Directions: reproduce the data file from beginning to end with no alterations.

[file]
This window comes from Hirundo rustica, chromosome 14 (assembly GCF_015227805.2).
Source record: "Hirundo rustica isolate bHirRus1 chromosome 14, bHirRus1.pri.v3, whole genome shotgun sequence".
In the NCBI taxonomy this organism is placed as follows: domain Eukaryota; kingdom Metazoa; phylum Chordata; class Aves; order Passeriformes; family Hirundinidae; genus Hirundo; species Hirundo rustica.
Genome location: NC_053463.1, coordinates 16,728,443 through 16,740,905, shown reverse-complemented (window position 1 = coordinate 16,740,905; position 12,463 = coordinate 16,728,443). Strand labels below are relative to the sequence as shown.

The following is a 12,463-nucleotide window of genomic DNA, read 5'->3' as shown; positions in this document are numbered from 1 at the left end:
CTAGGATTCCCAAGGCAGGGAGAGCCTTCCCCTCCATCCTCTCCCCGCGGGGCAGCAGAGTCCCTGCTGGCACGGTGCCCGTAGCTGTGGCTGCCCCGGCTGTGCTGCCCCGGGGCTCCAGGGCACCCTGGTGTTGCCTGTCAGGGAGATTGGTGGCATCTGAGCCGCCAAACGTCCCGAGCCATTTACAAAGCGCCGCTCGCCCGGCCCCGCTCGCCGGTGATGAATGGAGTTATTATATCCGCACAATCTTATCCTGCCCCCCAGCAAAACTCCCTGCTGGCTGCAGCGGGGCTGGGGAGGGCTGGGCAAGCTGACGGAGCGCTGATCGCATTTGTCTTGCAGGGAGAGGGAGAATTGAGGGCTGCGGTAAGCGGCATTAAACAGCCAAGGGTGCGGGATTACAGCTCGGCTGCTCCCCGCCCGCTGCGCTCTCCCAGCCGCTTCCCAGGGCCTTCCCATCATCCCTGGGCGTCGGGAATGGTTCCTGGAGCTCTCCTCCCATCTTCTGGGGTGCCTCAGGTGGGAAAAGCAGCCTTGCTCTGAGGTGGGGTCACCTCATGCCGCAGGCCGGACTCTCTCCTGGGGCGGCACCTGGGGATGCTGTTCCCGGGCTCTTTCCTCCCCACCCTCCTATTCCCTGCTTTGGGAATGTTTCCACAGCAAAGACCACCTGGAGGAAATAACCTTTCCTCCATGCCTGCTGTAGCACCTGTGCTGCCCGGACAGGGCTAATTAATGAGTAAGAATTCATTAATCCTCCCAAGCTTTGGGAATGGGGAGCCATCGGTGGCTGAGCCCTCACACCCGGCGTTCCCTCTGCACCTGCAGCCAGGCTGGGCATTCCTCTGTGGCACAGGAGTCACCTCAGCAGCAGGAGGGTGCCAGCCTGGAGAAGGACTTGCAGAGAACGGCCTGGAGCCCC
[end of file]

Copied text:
This window comes from Hirundo rustica, chromosome 14 (assembly GCF_015227805.2).
Source record: "Hirundo rustica isolate bHirRus1 chromosome 14, bHirRus1.pri.v3, whole genome shotgun sequence".
In the NCBI taxonomy this organism is placed as follows: domain Eukaryota; kingdom Metazoa; phylum Chordata; class Aves; order Passeriformes; family Hirundinidae; genus Hirundo; species Hirundo rustica.
Genome location: NC_053463.1, coordinates 16,728,443 through 16,740,905, shown reverse-complemented (window position 1 = coordinate 16,740,905; position 12,463 = coordinate 16,728,443). Strand labels below are relative to the sequence as shown.

The following is a 12,463-nucleotide window of genomic DNA, read 5'->3' as shown; positions in this document are numbered from 1 at the left end:
CTAGGATTCCCAAGGCAGGGAGAGCCTTCCCCTCCATCCTCTCCCCGCGGGGCAGCAGAGTCCCTGCTGGCACGGTGCCCGTAGCTGTGGCTGCCCCGGCTGTGCTGCCCCGGGGCTCCAGGGCACCCTGGTGTTGCCTGTCAGGGAGATTGGTGGCATCTGAGCCGCCAAACGTCCCGAGCCATTTACAAAGCGCCGCTCGCCCGGCCCCGCTCGCCGGTGATGAATGGAGTTATTATATCCGCACAATCTTATCCTGCCCCCCAGCAAAACTCCCTGCTGGCTGCAGCGGGGCTGGGGAGGGCTGGGCAAGCTGACGGAGCGCTGATCGCATTTGTCTTGCAGGGAGAGGGAGAATTGAGGGCTGCGGTAAGCGGCATTAAACAGCCAAGGGTGCGGGATTACAGCTCGGCTGCTCCCCGCCCGCTGCGCTCTCCCAGCCGCTTCCCAGGGCCTTCCCATCATCCCTGGGCGTCGGGAATGGTTCCTGGAGCTCTCCTCCCATCTTCTGGGGTGCCTCAGGTGGGAAAAGCAGCCTTGCTCTGAGGTGGGGTCACCTCATGCCGCAGGCCGGACTCTCTCCTGGGGCGGCACCTGGGGATGCTGTTCCCGGGCTCTTTCCTCCCCACCCTCCTATTCCCTGCTTTGGGAATGTTTCCACAGCAAAGACCACCTGGAGGAAATAACCTTTCCTCCATGCCTGCTGTAGCACCTGTGCTGCCCGGACAGGGCTAATTAATGAGTAAGAATTCATTAATCCTCCCAAGCTTTGGGAATGGGGAGCCATCGGTGGCTGAGCCCTCACACCCGGCGTTCCCTCTGCACCTGCAGCCAGGCTGGGCATTCCTCTGTGGCACAGGAGTCACCTCAGCAGCAGGAGGGTGCCAGCCTGGAGAAGGACTTGCAGAGAACGGCCTGGAGCCCC